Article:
75/25 WVO/D2 for warm weather
50/50 WVO/D2 for cold weather
Uniqueness is a treasure not to be buried. - Laurence Martel
 
Location: High Point, NC | Registered: May 04, 2006Reply With QuoteReport This Post
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Perkhouse -- That is great to hear, I also have been running at a lower temp of around 225 deg f but at the same 150 pounds pressure, and having much less problems with orifice plugging, still plug the orifice once out of 4-5 cold startups even though I let the unit run while the heater cools down? I recently had my temp controller malfunction and turn the heater full-on over night, did a number on the FE and also left about an inch of toasty crispies in the bottom of the filter barrel and the condensing chamber, also scorched all the paint off the outer steel insulated heater housing, and crudded up the inside of all the plumbing, still have not got it back in operation.

I needed to de-water a couple barrels of oil that had been mixed with a few percent diesel and gasoline, I didn't think it wise to run this through the FE so I made up a version of Johno's "bird waterer" dryer using an electric shillet, burnt up the thermostat the first night so wired the 110 volt 1250 watt heater direct so it is on continuous, and adjusted the flow to keep from overheating the oil. ran this continuously for 3 days while circulating the oil through the filters, a portion of the oil was passed over the skillet dryer. LOTS of bubbles for the first day but no bubbles by the last day, worked better than I was expecting, also a LOT easier to clean the teflon skillet than the FE. I placed some 3/8 square steel keystock pieces in the bottom of the skillet so the oil had to take a zig-zag path, in total, the oil travels 22 inches back and forth across the skillet.

I had been running the 225 deg FE for several days continuous also, to insure complete de-watering, so the electricity used is about the same. Sort of hate to admit it but the electric skillet is a LOT less hassle and way easier to clean, sort of makes me wonder if it is worth the hassle going back to the much more complicated FE, since, because of the reduced temps, I had to also run it continuously for days to insure all the water was removed from the oil. The skillet won't allow as much oil to be heated in each pass as the FE but it has been getting the job done over the 3 days that I normaly circulate the barrel of oil through the filters, so no time is lost.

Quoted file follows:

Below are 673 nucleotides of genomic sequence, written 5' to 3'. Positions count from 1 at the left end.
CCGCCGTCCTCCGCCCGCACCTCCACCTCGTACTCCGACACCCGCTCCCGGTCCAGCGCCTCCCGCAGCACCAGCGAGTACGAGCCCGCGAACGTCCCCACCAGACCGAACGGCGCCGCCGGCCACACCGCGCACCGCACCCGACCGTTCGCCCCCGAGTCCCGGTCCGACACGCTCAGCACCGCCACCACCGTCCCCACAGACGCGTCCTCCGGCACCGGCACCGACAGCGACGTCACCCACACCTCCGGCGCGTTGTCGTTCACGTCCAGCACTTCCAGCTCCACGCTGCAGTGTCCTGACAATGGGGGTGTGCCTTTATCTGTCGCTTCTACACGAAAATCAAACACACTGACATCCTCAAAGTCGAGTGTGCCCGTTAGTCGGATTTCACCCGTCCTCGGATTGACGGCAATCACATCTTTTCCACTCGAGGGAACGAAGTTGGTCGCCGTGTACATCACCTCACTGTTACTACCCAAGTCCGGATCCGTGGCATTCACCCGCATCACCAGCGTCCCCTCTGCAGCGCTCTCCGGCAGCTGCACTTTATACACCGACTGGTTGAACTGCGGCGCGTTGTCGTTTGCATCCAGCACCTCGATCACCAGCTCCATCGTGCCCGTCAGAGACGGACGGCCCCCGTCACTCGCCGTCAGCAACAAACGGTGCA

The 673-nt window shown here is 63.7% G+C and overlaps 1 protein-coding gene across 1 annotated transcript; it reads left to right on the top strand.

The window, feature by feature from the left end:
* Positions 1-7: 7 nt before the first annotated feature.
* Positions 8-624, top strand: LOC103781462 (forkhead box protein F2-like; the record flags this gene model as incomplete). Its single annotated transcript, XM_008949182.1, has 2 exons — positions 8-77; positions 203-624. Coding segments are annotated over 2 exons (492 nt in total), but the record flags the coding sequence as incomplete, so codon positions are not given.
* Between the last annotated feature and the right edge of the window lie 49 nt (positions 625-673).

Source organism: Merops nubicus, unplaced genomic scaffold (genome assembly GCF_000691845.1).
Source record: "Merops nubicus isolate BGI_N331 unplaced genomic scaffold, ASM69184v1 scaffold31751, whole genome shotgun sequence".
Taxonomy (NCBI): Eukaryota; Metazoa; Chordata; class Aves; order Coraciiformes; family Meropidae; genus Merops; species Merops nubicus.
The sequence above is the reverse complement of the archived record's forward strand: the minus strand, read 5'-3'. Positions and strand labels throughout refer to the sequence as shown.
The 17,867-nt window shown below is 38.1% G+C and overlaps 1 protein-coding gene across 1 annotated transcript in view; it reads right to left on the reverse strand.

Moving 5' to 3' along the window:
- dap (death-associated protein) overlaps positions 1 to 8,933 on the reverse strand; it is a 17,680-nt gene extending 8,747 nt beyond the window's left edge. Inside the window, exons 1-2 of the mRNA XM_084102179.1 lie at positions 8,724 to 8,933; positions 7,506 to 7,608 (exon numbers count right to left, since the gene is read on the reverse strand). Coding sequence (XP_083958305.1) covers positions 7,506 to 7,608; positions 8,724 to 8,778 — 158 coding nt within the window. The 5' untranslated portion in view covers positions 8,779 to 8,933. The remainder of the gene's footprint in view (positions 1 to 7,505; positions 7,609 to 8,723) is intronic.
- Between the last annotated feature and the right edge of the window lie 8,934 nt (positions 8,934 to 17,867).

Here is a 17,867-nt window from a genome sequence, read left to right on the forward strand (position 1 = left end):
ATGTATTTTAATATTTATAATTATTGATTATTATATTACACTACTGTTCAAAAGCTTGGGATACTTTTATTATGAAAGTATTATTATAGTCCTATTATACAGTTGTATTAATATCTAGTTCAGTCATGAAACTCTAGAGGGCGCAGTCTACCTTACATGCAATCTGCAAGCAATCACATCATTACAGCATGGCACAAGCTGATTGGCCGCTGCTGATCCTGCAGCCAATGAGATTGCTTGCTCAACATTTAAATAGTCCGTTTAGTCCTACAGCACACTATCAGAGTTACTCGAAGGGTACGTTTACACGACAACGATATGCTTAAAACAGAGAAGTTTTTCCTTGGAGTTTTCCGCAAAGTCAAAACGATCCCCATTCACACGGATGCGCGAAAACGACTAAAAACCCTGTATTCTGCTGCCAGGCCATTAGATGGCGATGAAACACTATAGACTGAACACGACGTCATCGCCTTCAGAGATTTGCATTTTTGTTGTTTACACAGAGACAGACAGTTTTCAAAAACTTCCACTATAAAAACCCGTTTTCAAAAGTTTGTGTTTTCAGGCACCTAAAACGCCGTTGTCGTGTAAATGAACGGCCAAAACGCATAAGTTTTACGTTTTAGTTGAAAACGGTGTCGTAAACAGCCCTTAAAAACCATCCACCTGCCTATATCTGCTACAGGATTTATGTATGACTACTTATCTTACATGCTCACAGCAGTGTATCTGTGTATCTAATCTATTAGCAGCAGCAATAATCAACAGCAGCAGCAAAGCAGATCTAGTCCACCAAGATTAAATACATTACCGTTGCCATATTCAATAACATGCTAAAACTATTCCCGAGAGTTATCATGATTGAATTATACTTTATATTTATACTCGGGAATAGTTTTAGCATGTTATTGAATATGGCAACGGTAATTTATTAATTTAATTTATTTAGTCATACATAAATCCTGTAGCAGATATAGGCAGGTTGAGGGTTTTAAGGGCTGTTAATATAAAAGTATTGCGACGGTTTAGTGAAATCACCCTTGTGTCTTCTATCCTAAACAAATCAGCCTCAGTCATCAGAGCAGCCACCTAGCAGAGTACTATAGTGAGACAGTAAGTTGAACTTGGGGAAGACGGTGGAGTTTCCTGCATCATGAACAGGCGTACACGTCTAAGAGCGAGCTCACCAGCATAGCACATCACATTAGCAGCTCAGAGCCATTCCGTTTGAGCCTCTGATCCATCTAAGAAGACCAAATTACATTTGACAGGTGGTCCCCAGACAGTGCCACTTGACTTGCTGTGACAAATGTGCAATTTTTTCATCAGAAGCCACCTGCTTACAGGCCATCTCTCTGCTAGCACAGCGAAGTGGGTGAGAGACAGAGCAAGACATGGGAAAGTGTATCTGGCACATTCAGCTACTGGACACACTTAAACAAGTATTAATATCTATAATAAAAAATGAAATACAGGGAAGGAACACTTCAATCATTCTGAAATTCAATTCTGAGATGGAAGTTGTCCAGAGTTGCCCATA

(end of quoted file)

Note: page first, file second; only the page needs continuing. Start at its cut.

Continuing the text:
What size output oriface are you using on your unit, do you pass the oil through it more than once?

I have been testing Suntec pumps for use as vehicle lift pumps and vegoil home heater fuel pumps, I find that a somewhat modified 3450 RPM rated suntec pump will move about 11 G/H of hot oil when turning the pump at 1600 RPM using a 24 volt DC sidewalk scooter motor on 12 volts. this will allow me to double the flow through my FE from 5 G/H to 10 G/H when I get it put back together. This higher flow rate should allow the 1125 watt (220 volt heater powered by 110 volts) to be wired to run continuously and not overheat, this will allow me to remove the temp controls completely and eliminate the possibility of another failure of it. hopefully the 50% larger diameter of the orifice will also reduce, or eliminate, the orifice plugging problem.

By running the oil through a continuously-on heater the oil in the insulated 50 gallon filter barrel slowly increases in temp but not to the point of being a problem, even in 90 degree ambient outdoor temps. The oil going into the frypan dewaterer was about 165 - 175 deg f, oil going out of the frypan was 240 - 250 deg f, it then runs back into the top of the barrel and gets recirculated. The 175 degree oil has not caused any problems passing through the Shurflo 12 volt diaphragm pump or the Omnifilter whole-house water filters.